The West has decided the price of
countering atrocities is simply too high.
Putting a stop to war crimes is not in the interest of the United States — at least not if it means going to war with Russia, according to White House Press Secretary Jen Psaki.
Preventing atrocities like the murder of civilians in Ukraine is not in the interests of the EU — at least not if it means higher gas prices or colder homes in winter, according to Austrian Finance Minister Magnus Brunner.
The evidence of brutal killings and torture by Russian forces in Bucha, a town on the outskirts of Kyiv, has drawn gasping proclamations of outrage and dismay at the highest levels of government in the world’s most powerful nations — from Chancellor Olaf Scholz in Berlin to President Emmanuel Macron in Paris to Prime Minister Boris Johnson in London and across the ocean to President Joe Biden in Washington.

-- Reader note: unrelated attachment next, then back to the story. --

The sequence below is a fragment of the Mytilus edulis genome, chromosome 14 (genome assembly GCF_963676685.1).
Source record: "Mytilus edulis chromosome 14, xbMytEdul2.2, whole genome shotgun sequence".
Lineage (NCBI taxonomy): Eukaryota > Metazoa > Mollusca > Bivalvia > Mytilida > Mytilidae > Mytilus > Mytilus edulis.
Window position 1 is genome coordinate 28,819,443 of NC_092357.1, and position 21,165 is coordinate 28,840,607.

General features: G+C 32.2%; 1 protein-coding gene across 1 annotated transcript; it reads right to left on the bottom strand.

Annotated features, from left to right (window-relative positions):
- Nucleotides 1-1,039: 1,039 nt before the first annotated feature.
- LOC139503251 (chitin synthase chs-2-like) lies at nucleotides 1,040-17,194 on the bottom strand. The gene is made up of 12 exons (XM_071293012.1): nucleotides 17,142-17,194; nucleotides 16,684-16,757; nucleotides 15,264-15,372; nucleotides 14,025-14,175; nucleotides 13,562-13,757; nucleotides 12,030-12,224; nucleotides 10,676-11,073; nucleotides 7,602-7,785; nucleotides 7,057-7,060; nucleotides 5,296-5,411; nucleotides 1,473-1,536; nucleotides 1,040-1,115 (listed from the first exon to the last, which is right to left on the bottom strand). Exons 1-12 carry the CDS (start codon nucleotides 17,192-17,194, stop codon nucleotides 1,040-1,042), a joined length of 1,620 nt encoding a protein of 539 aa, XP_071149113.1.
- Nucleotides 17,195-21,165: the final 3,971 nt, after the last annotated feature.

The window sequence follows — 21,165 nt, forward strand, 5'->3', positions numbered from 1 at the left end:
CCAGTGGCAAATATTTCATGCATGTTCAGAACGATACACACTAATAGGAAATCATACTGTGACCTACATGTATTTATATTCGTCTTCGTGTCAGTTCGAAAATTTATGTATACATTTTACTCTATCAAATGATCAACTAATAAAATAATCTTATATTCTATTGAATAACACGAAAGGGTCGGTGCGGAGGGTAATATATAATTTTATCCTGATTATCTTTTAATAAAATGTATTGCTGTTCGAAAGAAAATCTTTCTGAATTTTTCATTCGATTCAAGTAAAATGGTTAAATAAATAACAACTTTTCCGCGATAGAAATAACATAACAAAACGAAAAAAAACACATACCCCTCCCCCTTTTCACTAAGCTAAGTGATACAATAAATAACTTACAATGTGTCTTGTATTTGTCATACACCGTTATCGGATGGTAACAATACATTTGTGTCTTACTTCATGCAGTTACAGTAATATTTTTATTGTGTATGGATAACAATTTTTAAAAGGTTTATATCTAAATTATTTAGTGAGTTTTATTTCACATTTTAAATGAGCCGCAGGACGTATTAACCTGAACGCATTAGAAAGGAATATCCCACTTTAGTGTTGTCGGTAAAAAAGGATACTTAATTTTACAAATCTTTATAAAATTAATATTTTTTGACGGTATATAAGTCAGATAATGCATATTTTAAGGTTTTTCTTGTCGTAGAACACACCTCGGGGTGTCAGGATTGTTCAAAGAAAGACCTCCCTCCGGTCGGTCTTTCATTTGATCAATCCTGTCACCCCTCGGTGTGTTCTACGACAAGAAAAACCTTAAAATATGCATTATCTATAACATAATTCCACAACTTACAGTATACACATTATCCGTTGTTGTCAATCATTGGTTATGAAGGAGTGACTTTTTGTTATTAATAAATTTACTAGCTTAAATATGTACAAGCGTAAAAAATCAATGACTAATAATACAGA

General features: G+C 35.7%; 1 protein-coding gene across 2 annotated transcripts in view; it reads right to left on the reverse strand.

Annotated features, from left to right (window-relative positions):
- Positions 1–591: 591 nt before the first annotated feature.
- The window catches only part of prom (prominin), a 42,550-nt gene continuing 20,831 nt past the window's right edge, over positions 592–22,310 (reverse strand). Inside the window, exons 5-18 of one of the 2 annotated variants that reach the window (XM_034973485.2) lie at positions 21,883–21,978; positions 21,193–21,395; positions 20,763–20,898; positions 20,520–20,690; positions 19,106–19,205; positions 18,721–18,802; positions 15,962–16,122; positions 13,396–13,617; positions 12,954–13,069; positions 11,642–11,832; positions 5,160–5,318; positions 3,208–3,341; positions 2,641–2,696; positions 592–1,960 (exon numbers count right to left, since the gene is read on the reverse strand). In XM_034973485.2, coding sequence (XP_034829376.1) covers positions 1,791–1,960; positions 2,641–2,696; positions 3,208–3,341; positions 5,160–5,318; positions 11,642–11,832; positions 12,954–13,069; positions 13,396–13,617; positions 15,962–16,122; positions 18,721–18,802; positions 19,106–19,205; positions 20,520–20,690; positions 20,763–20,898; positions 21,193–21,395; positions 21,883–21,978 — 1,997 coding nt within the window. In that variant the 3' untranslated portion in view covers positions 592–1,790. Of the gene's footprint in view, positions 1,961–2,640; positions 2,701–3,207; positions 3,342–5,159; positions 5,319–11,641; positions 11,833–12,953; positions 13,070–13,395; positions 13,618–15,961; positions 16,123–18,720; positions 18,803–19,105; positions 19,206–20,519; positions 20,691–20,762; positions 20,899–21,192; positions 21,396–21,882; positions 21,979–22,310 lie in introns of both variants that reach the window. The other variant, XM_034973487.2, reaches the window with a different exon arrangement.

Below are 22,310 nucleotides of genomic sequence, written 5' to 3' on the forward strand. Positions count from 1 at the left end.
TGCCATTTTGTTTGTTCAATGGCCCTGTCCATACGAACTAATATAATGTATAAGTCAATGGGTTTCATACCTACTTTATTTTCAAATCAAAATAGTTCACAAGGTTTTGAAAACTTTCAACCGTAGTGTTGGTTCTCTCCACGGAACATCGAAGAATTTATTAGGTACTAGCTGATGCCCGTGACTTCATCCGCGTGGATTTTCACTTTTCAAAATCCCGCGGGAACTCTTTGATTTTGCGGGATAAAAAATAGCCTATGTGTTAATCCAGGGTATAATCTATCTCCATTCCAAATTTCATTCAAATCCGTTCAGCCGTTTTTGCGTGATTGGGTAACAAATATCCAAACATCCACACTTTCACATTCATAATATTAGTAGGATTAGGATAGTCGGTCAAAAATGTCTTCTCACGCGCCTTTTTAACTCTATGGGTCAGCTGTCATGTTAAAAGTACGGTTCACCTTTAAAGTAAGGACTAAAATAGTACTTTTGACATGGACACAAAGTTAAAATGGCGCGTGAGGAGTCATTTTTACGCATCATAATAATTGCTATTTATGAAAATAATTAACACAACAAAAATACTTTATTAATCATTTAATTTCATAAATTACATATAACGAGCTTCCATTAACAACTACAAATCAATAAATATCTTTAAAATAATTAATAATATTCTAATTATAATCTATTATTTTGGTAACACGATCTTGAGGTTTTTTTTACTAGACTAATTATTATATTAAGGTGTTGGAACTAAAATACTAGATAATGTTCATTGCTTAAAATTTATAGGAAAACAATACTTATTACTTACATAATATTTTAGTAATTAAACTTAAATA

Listen to the story behind the picture | Voice of photojournalist Ignatius Ivlev-Yorke
But as Ukrainian President Volodymyr Zelenskyy discovered when he addressed the United Nations Security Council on Tuesday, none of these powerful people have any intention of doing anything to intercede directly in hopes of halting Russian soldiers’ crimes of aggression in Ukraine — even though they all acknowledge that what was discovered in Bucha is hardly the worst of what has happened and is still happening in areas that remain under Russia’s control.
“What we predicted has unfortunately happened,” Psaki said at Tuesday’s White House press conference. “And we’ve only seen, potentially, the tip of the iceberg because of where we have had access to. We have not had access to an expanse of the country where they have likely also committed atrocities.”